If you are looking for an answer to the question What is Artificial Intelligence? and you only have a minute, then here's the definition the Association for the Advancement of Artificial Intelligence offers on its home page: "the scientific understanding of the mechanisms underlying thought and intelligent behavior and their embodiment in machines."
However, if you are fortunate enough to have more than a minute, then please get ready to embark upon an exciting journey exploring AI (but beware, it could last a lifetime) …
If there is one true indicator to measure the disruptiveness of a new technology, it's certainly the public outpouring of fear and suspicion. If we use societal angst as a measure, the current renaissance of artificial intelligence (AI) is a good candidate for groundbreaking technological disruption. AI will change life as we know it, as Elon Musk, Bill Gates, Stephen Hawking and other great minds have told us. The widespread anxiety about the harmful consequences of AI applications is not an unparalleled reaction to technological change but rather an expression of the societal unease that commonly precedes the changes associated with new technologies and the vast potential that comes with them. We're looking beyond today's IoT, toward a future where smart connected devices not only talk with each other but where they use AI to interact with each other on our behalf.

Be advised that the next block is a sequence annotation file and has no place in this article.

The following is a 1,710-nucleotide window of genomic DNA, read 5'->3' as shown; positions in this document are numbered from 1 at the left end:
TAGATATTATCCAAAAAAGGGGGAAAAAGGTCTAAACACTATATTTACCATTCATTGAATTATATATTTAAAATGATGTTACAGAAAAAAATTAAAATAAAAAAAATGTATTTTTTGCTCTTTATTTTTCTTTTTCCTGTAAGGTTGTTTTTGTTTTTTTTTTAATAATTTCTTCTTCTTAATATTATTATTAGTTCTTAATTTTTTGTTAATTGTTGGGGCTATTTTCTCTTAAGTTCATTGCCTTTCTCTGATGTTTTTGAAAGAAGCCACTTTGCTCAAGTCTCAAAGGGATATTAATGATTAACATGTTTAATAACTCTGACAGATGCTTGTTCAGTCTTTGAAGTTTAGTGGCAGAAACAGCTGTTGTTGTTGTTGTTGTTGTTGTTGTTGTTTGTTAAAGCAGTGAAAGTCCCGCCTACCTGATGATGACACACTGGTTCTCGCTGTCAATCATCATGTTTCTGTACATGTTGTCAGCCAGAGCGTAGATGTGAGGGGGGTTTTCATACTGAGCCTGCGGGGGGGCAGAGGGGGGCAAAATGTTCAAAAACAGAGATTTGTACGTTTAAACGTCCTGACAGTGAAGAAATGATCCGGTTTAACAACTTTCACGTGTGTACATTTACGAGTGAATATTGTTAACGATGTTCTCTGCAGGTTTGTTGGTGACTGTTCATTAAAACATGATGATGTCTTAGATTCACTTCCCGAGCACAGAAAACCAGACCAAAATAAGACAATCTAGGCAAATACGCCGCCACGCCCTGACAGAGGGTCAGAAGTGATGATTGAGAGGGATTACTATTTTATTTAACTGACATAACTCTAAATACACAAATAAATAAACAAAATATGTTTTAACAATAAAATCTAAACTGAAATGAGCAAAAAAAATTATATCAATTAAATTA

Artificial Intelligence tools are rapidly changing how financial institutions operate, manage data, and interact with customers. The revolution brought by the AI – a blend of three advanced technologies: machine learning, natural language processing and cognitive computing – has huge implications for the financial services industry in Nigeria. According to Microsoft Nigeria Country Manager, Mr Akin Banuso, with the use of modern tools like Microsoft's Azure Machine Learning platform, Financial Service Providers can crunch large volumes of data faster and more accurately, which considerably lessens time-to-market to deliver products and services. "The AI has the potential to advance nearly every field of human endeavour and address countless societal challenges. This is why we are investing in not only making the technology more accessible, but also building capacity in the use of machine learning concepts to address analytical gaps in financial inclusion and other areas," Banuso says.
In many respects, we are reinventing modern programming tools for the A.I. age. Models and expensive resources like talent, data and computing power are currently centralized within large tech corporations. TensorFlow, Tensorflow Hub, AutoML, Algorithmia, and cloud computing are all examples of increasing decentralization of artificial intelligence. Accelerate development (1000 brains are better than 100). Make A.I. safer (more people involved to check and balance development).
PlantVillage, a research and development project, based at Penn State University, is beginning to bring artificial intelligence to these smaller farms. Scientists at PlantVillage, in collaboration with international organizations, local farm extension programs and engineers at Google, is working to tailor A.I. technology for farmers in Tanzania who have inexpensive smartphones. The initial focus is on cassava, a hearty crop that can survive droughts and barren soil. But plant disease and pests can reduce crop yields by 40 percent or more. PlantVillage and International Institute of Tropical Agriculture have developed a simple A.I. assistant, called Nuru ("light" in Swahili).